Greenbrier County Schools (GCS) is gearing up to open all 13 schools in the county for full-time in-person learning for all students. Grade 1 – 6 and 9 kick off the new school year on Monday, Aug. 30. Grade 1 – 12 will attend on Tuesday, Aug. 31. Pre-K and Kindergarten students begin school on Thursday, Sept. 9.
“We could not be more enthusiastic about welcoming students back to our classrooms for what we hope will be a much more normal school experience,” states Superintendent Jeff Bryant.
“We open this school year with a focus on collaborating with all stakeholders to accomplish a shared goal. That goal is to keep our schools open for learning, and our charge is to do what is necessary to keep our schools safe to achieve this goal. We understand we’ll have to remain flexible and ready to pivot as the COVID-19 and variant situation demands. Protecting the health and well-being of our students and staff will continue to be of the highest priority, with many of the preventive health protocols that we embraced last year remaining in place. This includes things like enhanced cleaning, daily checklist self-screening, managing traffic patterns in our hallways and at large gatherings, emphasizing good hygiene, contact tracing, quarantining, and facilitating vaccinations for those eligible to receive them,” continued Bryant.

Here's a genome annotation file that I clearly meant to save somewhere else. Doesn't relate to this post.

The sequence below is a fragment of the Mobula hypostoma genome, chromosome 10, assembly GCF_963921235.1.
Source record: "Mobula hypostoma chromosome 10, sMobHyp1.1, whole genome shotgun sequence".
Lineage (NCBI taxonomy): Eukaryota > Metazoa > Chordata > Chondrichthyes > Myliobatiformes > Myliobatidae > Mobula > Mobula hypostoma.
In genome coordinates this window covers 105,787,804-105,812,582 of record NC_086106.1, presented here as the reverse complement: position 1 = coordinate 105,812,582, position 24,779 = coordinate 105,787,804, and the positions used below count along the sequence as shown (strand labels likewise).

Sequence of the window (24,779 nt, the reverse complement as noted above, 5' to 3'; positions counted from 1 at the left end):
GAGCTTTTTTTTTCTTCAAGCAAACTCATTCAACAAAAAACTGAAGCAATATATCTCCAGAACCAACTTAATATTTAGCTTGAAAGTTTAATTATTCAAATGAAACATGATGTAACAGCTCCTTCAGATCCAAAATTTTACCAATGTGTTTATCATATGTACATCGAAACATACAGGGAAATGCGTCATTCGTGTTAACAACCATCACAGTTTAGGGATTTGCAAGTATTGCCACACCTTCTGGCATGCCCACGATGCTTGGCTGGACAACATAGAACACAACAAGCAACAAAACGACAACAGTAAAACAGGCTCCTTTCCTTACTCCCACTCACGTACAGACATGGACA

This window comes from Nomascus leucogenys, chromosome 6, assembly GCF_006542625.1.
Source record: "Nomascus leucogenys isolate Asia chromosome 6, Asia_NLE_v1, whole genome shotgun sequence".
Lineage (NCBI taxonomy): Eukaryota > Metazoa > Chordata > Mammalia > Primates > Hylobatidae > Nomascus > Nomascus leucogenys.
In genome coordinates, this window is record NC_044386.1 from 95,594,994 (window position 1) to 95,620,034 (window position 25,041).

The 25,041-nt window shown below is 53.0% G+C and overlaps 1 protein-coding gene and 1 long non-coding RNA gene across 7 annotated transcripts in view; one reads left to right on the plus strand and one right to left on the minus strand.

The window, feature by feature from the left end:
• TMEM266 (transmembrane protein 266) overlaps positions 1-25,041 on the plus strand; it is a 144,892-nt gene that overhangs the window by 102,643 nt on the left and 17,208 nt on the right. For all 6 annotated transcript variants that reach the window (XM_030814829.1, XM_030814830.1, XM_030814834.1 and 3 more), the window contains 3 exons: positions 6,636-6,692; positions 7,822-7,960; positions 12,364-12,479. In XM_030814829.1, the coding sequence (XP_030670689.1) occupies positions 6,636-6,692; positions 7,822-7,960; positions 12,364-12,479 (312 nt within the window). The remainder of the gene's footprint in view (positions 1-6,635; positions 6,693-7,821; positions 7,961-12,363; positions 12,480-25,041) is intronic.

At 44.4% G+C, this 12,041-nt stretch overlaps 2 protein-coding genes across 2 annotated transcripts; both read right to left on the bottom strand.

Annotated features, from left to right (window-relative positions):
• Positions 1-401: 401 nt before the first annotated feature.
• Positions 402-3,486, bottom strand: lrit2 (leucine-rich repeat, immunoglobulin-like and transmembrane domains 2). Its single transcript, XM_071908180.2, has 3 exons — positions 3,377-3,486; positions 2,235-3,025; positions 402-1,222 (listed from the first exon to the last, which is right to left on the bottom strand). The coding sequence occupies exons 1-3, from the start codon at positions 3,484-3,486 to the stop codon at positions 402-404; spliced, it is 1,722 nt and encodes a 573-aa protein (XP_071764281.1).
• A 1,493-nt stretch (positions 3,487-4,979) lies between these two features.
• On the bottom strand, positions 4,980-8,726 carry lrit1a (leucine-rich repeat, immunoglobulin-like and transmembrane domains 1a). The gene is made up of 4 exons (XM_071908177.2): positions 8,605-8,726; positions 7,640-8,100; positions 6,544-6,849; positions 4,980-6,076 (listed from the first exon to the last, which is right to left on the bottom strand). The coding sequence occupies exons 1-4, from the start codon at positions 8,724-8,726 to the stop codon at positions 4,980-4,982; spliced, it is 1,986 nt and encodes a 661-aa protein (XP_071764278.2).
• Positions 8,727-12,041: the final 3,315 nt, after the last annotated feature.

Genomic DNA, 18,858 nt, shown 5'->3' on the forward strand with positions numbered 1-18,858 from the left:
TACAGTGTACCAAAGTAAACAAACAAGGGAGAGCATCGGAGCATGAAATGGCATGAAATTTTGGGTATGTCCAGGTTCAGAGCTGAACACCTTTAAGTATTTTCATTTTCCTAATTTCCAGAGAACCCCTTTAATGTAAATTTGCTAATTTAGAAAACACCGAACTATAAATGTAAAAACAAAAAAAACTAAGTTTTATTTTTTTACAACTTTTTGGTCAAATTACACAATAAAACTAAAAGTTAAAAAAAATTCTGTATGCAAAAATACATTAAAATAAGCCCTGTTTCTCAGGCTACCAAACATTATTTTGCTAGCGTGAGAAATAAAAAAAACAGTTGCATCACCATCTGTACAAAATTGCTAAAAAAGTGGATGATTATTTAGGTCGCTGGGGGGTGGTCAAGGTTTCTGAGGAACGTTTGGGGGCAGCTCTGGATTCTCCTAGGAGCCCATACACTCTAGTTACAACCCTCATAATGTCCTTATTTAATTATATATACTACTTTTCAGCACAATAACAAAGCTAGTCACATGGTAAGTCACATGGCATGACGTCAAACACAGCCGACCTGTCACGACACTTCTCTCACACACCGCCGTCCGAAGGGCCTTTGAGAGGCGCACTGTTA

To protect the school community, families, and community at large, school officials encourage vaccinations for those eligible to receive them. GCS has facilitated several in-school vaccination clinics in collaboration with area health partners. Health experts agree that the vaccination is effective against the variants, can prevent hospitalization, and reduce the severity of the illness for people who become infected. Additionally, data shows up to 98% of coronavirus-related deaths are people that have not been vaccinated.
Greenbrier County Schools collaborates with community health partners to provide vaccination clinics to students and family members at upcoming high school Open House events. On Aug. 26, COVID-19 vaccines will be offered in addition to the T-dap and Meningitis vaccinations required for students entering grades 7 and 12. The clinic at Greenbrier East High School will be from 4 to 7 p.m. Clinic hours at Greenbrier West High School will be from 5 to 7 p.m.
“Frankly stated, if children and adults who are in the school setting have been vaccinated, they don’t have to quarantine if they become exposed to a COVID-positive individual. It protects students and keeps them in a classroom learning which is where we want them to be,” said Bryant.